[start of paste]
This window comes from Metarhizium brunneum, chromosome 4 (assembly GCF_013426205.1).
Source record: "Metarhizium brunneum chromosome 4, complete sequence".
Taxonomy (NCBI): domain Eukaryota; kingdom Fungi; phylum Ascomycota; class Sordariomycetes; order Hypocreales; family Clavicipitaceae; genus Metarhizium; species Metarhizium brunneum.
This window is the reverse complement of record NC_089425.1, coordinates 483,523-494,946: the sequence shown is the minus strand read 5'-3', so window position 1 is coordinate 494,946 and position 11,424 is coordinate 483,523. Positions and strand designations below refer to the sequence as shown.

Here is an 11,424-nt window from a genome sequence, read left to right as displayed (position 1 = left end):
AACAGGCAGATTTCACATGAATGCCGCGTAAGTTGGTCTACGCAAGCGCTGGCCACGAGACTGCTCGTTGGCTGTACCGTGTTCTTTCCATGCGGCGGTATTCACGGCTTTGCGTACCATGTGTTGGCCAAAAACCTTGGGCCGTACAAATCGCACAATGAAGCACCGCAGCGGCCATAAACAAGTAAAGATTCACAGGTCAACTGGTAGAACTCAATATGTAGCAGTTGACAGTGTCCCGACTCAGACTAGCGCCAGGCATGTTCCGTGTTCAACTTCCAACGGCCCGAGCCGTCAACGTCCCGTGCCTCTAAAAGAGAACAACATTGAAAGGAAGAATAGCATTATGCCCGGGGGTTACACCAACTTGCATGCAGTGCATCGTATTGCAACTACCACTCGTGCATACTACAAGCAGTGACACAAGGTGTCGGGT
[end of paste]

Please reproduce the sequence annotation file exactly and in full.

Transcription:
This window comes from Metarhizium brunneum, chromosome 4 (assembly GCF_013426205.1).
Source record: "Metarhizium brunneum chromosome 4, complete sequence".
Taxonomy (NCBI): domain Eukaryota; kingdom Fungi; phylum Ascomycota; class Sordariomycetes; order Hypocreales; family Clavicipitaceae; genus Metarhizium; species Metarhizium brunneum.
This window is the reverse complement of record NC_089425.1, coordinates 483,523-494,946: the sequence shown is the minus strand read 5'-3', so window position 1 is coordinate 494,946 and position 11,424 is coordinate 483,523. Positions and strand designations below refer to the sequence as shown.

Here is an 11,424-nt window from a genome sequence, read left to right as displayed (position 1 = left end):
AACAGGCAGATTTCACATGAATGCCGCGTAAGTTGGTCTACGCAAGCGCTGGCCACGAGACTGCTCGTTGGCTGTACCGTGTTCTTTCCATGCGGCGGTATTCACGGCTTTGCGTACCATGTGTTGGCCAAAAACCTTGGGCCGTACAAATCGCACAATGAAGCACCGCAGCGGCCATAAACAAGTAAAGATTCACAGGTCAACTGGTAGAACTCAATATGTAGCAGTTGACAGTGTCCCGACTCAGACTAGCGCCAGGCATGTTCCGTGTTCAACTTCCAACGGCCCGAGCCGTCAACGTCCCGTGCCTCTAAAAGAGAACAACATTGAAAGGAAGAATAGCATTATGCCCGGGGGTTACACCAACTTGCATGCAGTGCATCGTATTGCAACTACCACTCGTGCATACTACAAGCAGTGACACAAGGTGTCGGGT